Nothing can prepare a man and his family for a lung cancer diagnosis. I remember the night five years ago when my mom called me with bad news. My uncle, Keith, had just been diagnosed with Stage IV lung cancer.
Keith is my dad’s youngest brother, who is always making everyone laugh and giving the best bear hugs. He is a husband, father, and small business owner who coached all of his kids’ youth sports teams and never missed a game. My grandfather passed away from paranasal sinus cancer when Keith was seven, so he grew up without really knowing his dad. Because of that experience, Keith is determined to never leave an empty seat at an important family event.
The night we found out that our beloved uncle had lung cancer, my sister and I cried together and hugged each other for a long time. We started asking questions like, “How did this happen?” and “Why him?” and “What does this mean?” Then we realized there was only one question we could actually attempt to answer: “What do we do about it?”
My mom was at our local farmer’s market when by chance, she met Cindy, the founder of Breathe Deep Baltimore, one of LUNGevity’s grassroots events. Cindy started the Breathe Deep Baltimore walk in 2008 in loving memory of her mom. The event was taking place in Oriole Park at Camden Yards. Monica Barlow, the Orioles’ former PR Director who had the same ALK-positive lung cancer as my uncle, was the keynote speaker. We had to be there.
Our first Breathe Deep walk as a family was hopeful and somber as we celebrated survivors and honored those we’ve lost to this terrible disease. Monica spoke about the groundbreaking research that LUNGevity was funding and how important it is to be strong advocates. That was the first time that my uncle met other lung cancer survivors. Until that day, he didn’t have anyone to talk to who understood what he was going through.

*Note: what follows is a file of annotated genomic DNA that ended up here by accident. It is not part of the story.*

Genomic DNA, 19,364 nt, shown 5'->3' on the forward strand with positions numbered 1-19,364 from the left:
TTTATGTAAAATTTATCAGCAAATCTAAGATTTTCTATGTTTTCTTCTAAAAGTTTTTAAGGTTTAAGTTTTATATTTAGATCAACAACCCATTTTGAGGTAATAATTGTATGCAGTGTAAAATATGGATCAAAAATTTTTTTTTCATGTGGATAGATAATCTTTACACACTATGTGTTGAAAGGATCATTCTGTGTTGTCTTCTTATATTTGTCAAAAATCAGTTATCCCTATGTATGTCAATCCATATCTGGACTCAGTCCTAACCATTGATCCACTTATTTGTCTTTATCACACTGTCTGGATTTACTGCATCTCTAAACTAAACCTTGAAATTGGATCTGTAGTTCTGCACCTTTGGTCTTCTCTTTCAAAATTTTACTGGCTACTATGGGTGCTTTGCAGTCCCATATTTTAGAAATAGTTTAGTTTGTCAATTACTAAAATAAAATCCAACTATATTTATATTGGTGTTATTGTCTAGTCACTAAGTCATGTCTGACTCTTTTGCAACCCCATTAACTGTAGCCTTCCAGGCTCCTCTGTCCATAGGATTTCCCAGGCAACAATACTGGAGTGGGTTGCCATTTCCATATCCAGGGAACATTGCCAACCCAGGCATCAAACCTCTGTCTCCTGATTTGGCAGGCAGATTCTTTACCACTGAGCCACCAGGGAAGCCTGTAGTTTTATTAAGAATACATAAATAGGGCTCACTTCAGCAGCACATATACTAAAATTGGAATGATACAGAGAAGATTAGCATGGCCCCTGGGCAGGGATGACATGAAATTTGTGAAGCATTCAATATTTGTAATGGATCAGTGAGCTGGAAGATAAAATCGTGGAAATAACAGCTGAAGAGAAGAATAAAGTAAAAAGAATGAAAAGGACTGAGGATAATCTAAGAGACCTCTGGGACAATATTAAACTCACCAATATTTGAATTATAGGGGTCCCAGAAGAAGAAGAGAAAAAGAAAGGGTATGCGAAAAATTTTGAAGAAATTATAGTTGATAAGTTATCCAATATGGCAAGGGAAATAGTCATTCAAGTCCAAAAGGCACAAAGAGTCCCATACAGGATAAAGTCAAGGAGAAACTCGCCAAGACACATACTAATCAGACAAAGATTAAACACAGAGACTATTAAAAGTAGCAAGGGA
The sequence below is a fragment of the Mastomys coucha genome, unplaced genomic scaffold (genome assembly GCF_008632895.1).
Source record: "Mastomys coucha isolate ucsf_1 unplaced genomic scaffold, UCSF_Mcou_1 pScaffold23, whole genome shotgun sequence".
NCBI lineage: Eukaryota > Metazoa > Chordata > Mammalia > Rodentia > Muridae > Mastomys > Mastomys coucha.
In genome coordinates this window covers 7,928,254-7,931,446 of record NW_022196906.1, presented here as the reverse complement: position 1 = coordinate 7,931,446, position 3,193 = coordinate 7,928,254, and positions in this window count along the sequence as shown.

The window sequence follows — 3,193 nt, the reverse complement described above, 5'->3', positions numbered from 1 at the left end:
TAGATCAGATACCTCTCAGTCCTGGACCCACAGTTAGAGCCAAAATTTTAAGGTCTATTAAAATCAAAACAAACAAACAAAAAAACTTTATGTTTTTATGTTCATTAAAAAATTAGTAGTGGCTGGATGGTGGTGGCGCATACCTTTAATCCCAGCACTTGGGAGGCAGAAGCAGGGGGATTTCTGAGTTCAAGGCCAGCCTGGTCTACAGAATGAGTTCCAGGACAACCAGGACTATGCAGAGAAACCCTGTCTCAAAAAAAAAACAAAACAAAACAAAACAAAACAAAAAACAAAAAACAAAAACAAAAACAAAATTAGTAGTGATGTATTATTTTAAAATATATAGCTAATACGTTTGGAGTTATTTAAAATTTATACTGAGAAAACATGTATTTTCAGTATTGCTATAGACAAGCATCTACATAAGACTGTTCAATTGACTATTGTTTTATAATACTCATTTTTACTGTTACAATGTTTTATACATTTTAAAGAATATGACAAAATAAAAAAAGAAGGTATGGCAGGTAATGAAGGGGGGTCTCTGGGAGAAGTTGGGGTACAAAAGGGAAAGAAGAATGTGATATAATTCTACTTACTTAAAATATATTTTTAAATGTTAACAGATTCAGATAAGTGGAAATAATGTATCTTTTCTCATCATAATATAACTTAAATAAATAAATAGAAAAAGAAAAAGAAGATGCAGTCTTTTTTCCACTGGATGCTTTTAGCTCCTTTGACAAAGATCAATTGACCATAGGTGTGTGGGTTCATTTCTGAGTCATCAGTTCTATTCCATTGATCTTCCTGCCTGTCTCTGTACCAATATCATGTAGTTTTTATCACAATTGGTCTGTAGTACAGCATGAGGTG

Breathe Deep Baltimore felt like my family was part of an important movement, and that we were accomplishing something together that was much bigger than what any one of us could have done alone. I had just finished grad school and all of my work and volunteer experience was in marketing and event management, including positions with Susan G. Komen and American Cancer Society. I decided to join the Breathe Deep Baltimore committee and help plan future events. I had no idea then that this group of wonderful people would become like family to me.
This September marked my uncle’s fifth year as a survivor, a milestone we celebrated as a family. His first year of treatment included chemotherapy, radiation, and surgeries. He took Xalkori, a targeted therapy drug, for three and a half years and recently switched to Alectinib, both with very positive results. This September also marked my fifth year on the Breathe Deep Baltimore committee and my second year as a LUNGevity employee.
Working for LUNGevity, first as a volunteer and now as a full-time staff member, is incredibly rewarding. As the Digital Community Manager, I interact all day on social media and our online communities with patients, survivors, caregivers, and advocates. I am incredibly thankful for the people who are working to create a world where people with lung cancer live longer and better because of early detection and more effective treatments. I am grateful for the opportunity to know and work with these people and to help support others whose lives have been affected by lung cancer. By working together, I am determined and optimistic that we can stop lung cancer. There are always an infinite number of reasons to be hopeful.